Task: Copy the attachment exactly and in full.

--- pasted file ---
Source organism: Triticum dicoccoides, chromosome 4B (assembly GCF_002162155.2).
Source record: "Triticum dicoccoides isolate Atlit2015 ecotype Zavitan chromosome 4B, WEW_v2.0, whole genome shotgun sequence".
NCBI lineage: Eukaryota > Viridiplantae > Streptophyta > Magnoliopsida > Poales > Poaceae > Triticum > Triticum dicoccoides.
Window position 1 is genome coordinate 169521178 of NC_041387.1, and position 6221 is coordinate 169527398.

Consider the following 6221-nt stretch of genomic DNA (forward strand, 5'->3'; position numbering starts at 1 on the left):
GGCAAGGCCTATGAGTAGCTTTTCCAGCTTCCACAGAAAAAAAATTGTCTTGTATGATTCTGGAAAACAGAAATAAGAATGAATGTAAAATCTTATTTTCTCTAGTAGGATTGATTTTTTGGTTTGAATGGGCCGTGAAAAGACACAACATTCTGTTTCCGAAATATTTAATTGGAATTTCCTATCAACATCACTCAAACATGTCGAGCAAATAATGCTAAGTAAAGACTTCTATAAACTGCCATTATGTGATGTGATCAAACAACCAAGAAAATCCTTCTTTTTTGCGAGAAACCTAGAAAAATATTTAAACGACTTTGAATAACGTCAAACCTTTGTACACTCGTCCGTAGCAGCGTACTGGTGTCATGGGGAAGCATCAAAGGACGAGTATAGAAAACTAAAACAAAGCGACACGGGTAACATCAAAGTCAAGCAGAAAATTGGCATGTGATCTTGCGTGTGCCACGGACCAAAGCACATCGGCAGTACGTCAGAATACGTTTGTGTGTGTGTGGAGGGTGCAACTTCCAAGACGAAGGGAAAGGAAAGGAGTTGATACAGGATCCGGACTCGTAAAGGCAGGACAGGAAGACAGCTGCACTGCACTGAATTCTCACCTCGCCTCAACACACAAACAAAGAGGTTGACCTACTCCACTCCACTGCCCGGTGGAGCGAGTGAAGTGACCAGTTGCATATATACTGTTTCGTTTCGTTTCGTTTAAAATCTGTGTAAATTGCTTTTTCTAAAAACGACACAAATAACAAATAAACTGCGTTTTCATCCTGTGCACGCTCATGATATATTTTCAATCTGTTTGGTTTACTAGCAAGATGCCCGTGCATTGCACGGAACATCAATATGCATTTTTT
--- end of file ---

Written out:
Source organism: Triticum dicoccoides, chromosome 4B (assembly GCF_002162155.2).
Source record: "Triticum dicoccoides isolate Atlit2015 ecotype Zavitan chromosome 4B, WEW_v2.0, whole genome shotgun sequence".
NCBI lineage: Eukaryota > Viridiplantae > Streptophyta > Magnoliopsida > Poales > Poaceae > Triticum > Triticum dicoccoides.
Window position 1 is genome coordinate 169521178 of NC_041387.1, and position 6221 is coordinate 169527398.

Consider the following 6221-nt stretch of genomic DNA (forward strand, 5'->3'; position numbering starts at 1 on the left):
GGCAAGGCCTATGAGTAGCTTTTCCAGCTTCCACAGAAAAAAAATTGTCTTGTATGATTCTGGAAAACAGAAATAAGAATGAATGTAAAATCTTATTTTCTCTAGTAGGATTGATTTTTTGGTTTGAATGGGCCGTGAAAAGACACAACATTCTGTTTCCGAAATATTTAATTGGAATTTCCTATCAACATCACTCAAACATGTCGAGCAAATAATGCTAAGTAAAGACTTCTATAAACTGCCATTATGTGATGTGATCAAACAACCAAGAAAATCCTTCTTTTTTGCGAGAAACCTAGAAAAATATTTAAACGACTTTGAATAACGTCAAACCTTTGTACACTCGTCCGTAGCAGCGTACTGGTGTCATGGGGAAGCATCAAAGGACGAGTATAGAAAACTAAAACAAAGCGACACGGGTAACATCAAAGTCAAGCAGAAAATTGGCATGTGATCTTGCGTGTGCCACGGACCAAAGCACATCGGCAGTACGTCAGAATACGTTTGTGTGTGTGTGGAGGGTGCAACTTCCAAGACGAAGGGAAAGGAAAGGAGTTGATACAGGATCCGGACTCGTAAAGGCAGGACAGGAAGACAGCTGCACTGCACTGAATTCTCACCTCGCCTCAACACACAAACAAAGAGGTTGACCTACTCCACTCCACTGCCCGGTGGAGCGAGTGAAGTGACCAGTTGCATATATACTGTTTCGTTTCGTTTCGTTTAAAATCTGTGTAAATTGCTTTTTCTAAAAACGACACAAATAACAAATAAACTGCGTTTTCATCCTGTGCACGCTCATGATATATTTTCAATCTGTTTGGTTTACTAGCAAGATGCCCGTGCATTGCACGGAACATCAATATGCATTTTTT